3.2.1.The Pilot Program is based on a set of Principles developed by a broad-based committee of the Chicago-area federal bar in 2009 and adopted by standing order by many of the trial judges in the Seventh Circuit of the United States Courts. The goal of the Principles is to incentivize early and informal information exchange on commonly encountered issues relating to evidence preservation and discovery. The Pilot Program plans to periodically study the effectiveness of the Principles and issue reports.

3.3.[Model] Order Regarding E-Discovery in Patent Cases, E.D. Tex. Civ. R., App. P (last updated Feb. 28, 2012).

3.3.1.This Model Order was developed to “to be a helpful starting point for [United States] district courts to use in requiring the responsible, targeted use of e-discovery in patent cases.” Among other things, the Model Order places presumptive limits on “‘the number of custodians and search terms for all email production requests.’ Given the unique nature of patent infringement litigation, however, judges should exercise care in attempting to export the Model Order to other types of civil litigation.”

3.4.Judicial Improvements Committee of the Southern District of New York, Pilot Project Regarding Case Management Techniques for Complex Civil Cases 26(Oct. 2011) (Exhibit B: Joint Electronic Discovery Submission No. and [Proposed] Order).

3.4.1.This Pilot Project was developed by the Judicial Improvements Committee of the Southern District of New York. Effective November 1, 2011, the Pilot Project focuses on complex civil actions, incorporates procedures intended to “improve the quality of judicial case management,” and will be effective for an eighteen-month trial period.

3.5.Default Standard For Discovery of Electronic Documents, AdHoc Committee for Electronic Discovery of the United States District Court for the District of Delaware (last updated Dec. 8, 2012).

3.5.1.This Default Standard encourages parties in civil actions to reach agreement on various topics, including proportionality, preservation, and privilege, and sets forth “parameters and/or timing of discovery . . . until further order . . . or the parties reach agreement.” Id. at 1.a.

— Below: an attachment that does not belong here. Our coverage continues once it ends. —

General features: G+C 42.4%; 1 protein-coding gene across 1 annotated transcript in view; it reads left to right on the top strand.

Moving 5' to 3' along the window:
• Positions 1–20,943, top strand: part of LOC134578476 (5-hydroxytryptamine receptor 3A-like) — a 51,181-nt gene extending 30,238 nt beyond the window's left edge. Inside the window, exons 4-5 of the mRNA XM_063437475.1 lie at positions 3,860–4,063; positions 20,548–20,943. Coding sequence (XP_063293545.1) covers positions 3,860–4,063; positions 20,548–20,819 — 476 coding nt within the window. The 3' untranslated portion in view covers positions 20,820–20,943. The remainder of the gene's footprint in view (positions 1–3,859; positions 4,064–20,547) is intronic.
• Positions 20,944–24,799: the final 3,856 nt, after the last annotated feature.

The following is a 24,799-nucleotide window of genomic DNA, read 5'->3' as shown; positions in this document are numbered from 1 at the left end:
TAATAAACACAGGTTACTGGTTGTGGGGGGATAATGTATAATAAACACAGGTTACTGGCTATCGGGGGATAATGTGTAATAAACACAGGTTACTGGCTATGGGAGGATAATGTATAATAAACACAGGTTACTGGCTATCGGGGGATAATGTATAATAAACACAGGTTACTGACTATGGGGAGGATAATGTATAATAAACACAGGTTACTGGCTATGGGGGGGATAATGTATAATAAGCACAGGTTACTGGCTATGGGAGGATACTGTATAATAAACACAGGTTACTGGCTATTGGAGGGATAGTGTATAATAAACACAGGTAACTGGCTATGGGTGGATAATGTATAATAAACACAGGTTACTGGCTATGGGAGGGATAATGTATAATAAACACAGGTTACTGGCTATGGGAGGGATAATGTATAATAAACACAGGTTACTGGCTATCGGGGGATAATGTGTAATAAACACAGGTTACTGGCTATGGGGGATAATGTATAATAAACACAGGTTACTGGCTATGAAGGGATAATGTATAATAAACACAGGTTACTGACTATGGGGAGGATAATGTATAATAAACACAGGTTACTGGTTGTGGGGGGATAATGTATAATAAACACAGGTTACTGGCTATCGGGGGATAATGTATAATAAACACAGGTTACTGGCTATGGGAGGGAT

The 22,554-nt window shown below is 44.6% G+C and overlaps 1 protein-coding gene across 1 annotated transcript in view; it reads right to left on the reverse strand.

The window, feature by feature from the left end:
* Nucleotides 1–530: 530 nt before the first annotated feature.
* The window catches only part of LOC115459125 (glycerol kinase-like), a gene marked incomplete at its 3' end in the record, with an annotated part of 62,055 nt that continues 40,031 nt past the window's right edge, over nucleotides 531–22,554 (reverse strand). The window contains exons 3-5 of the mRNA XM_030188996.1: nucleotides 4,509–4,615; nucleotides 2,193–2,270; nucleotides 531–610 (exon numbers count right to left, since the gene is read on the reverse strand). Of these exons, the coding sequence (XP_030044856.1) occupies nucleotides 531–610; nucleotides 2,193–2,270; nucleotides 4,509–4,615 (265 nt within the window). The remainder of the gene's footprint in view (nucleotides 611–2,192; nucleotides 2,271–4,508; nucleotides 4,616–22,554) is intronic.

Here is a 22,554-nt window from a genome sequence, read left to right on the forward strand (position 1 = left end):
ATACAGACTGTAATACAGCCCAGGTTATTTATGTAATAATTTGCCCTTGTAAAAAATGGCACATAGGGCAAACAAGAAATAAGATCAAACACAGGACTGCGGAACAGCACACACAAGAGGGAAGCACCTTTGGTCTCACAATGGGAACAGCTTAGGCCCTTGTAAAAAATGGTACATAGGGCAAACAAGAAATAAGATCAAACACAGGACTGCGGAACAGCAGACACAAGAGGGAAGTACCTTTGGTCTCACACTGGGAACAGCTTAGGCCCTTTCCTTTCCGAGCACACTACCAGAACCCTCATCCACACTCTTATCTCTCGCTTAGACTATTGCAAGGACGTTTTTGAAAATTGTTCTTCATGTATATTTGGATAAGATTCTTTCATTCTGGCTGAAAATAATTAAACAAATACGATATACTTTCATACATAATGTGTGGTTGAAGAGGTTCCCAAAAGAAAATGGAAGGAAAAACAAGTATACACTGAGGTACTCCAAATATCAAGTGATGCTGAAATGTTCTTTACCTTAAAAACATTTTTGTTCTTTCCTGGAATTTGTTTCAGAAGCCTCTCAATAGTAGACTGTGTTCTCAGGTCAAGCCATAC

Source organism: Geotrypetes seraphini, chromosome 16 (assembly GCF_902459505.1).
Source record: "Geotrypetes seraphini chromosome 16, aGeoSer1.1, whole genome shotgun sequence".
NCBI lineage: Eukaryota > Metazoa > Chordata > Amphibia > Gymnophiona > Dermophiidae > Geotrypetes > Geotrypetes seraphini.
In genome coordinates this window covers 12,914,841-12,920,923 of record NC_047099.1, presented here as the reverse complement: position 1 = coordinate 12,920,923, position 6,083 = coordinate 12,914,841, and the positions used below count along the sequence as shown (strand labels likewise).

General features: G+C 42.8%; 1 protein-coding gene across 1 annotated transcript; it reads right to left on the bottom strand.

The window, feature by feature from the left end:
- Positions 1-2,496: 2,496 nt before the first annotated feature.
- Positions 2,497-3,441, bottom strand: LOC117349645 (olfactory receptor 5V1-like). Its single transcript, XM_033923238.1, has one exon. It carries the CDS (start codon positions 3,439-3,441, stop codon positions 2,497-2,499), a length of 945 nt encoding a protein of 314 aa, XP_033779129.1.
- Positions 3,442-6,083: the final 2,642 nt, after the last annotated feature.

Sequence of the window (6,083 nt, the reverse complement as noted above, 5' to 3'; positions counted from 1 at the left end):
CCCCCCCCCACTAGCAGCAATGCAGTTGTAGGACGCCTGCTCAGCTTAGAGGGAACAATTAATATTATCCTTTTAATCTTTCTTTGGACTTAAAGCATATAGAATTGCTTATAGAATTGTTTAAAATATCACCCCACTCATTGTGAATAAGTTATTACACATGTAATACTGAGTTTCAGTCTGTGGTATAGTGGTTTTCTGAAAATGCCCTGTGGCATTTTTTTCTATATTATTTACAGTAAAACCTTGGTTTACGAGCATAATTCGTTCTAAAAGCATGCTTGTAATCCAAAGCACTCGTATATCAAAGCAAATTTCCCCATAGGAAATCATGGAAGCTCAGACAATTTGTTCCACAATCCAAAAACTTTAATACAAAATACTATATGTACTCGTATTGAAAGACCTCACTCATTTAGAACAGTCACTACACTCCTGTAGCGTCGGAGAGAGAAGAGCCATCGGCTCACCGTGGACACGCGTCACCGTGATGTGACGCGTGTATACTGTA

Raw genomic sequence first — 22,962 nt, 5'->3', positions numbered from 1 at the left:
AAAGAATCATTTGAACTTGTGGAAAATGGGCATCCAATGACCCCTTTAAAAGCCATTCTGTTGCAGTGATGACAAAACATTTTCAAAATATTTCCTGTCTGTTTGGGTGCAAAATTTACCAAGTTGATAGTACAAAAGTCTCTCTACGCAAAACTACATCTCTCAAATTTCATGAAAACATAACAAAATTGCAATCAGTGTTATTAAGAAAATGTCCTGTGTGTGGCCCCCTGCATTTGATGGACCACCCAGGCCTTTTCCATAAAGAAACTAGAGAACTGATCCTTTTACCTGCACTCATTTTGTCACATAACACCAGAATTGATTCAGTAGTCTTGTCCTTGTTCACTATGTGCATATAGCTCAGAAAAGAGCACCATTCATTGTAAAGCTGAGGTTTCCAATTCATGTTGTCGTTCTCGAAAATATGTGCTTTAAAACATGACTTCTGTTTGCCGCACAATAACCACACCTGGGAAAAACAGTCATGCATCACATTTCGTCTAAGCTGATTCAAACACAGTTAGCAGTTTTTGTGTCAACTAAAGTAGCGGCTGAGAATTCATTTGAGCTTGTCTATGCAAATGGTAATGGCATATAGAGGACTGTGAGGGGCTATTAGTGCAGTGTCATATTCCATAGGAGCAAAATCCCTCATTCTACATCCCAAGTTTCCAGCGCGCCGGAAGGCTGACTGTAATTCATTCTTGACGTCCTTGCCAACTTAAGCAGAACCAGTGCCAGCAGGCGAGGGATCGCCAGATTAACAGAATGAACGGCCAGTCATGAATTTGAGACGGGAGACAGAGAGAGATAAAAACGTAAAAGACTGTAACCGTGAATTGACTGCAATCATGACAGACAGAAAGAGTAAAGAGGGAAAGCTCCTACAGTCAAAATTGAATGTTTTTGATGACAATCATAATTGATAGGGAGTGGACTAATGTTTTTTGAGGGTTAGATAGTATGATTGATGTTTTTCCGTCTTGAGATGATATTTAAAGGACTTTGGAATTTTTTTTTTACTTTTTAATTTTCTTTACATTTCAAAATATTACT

3.6.United States District Court for the District of Maryland, Suggested Protocol for the Discovery of Electronically Stored Information.

3.6.1.This Suggested Protocol has not been adopted by the court. Instead, it “is a working model” intended to assist counsel in dealing with ESI in civil actions. The Suggested Protocol is “intended to provide the parties with a comprehensive framework to address and resolve a wide range of ESI issues, [but] it is not intended to be an inflexible checklist.” Id. at 2.

3.7.Order Regarding ESI Discovery, Ala. Civ. App., 10th Jud. Dist. (Jefferson Cnty.).

3.7.1.This is a form of order developed by Judge Robert S. Vance, Jr. that requires parties, after a status conference, to “undertake a ‘Meet & Confer’ process, with the goal of promptly assessing what ESI needs and challenges will be” in a particular civil case. Id. at 1. Among other things, the order directs counsel to confer with their clients on certain matters prior to the “Meet & Confer.”

3.8.[Order] Adopting Pilot Rules for Certain District Court Civil Cases, Sup. Ct. of Colo., Office of the Chief Justice.

3.8.1.This project, known by the acronym, ‘CAPP,’ was developed by a ‘balanced committee’ consisting of, among others, the American College of Trial Lawyers and the University of Denver’s Institute for the Advancement of the Legal System. Adopted by the Colorado Supreme Court as a two-year experiment, the Project became effective January 1, 2012. CAPP is in effect in certain Colorado judicial districts and is “intended to study whether adopting certain rules regarding the control of the discovery process reduces the expense of civil litigation in certain business actions . . . "

3.9.A Report to the Chief Judge and Chief Administrative Judge, Electronic Discovery in the New York State Courts (N.Y. State Unified Ct. Sys. Feb. 2010).

3.9.1.This report was commissioned by the Chief Judge and Chief Administrative Judge of the New York State courts. It is based on an extensive review of the literature addressing e-discovery and interviews with judges, law clerks, and practicing attorneys. It identifies a set of specific “action items” to improve the management of e-discovery.

4.In addition to these general works, there are articles and publications that address particular issues in discovery, such as preservation, attorney-client privilege, work product protection, evidential foundations, and discovery from non-parties. Representative articles and publications are cited throughout the following Chapters and in the Addendum.

1See, e.g., In re Weekley Homes, L.P., 295 S.W.3d 309 (Tex. 2009).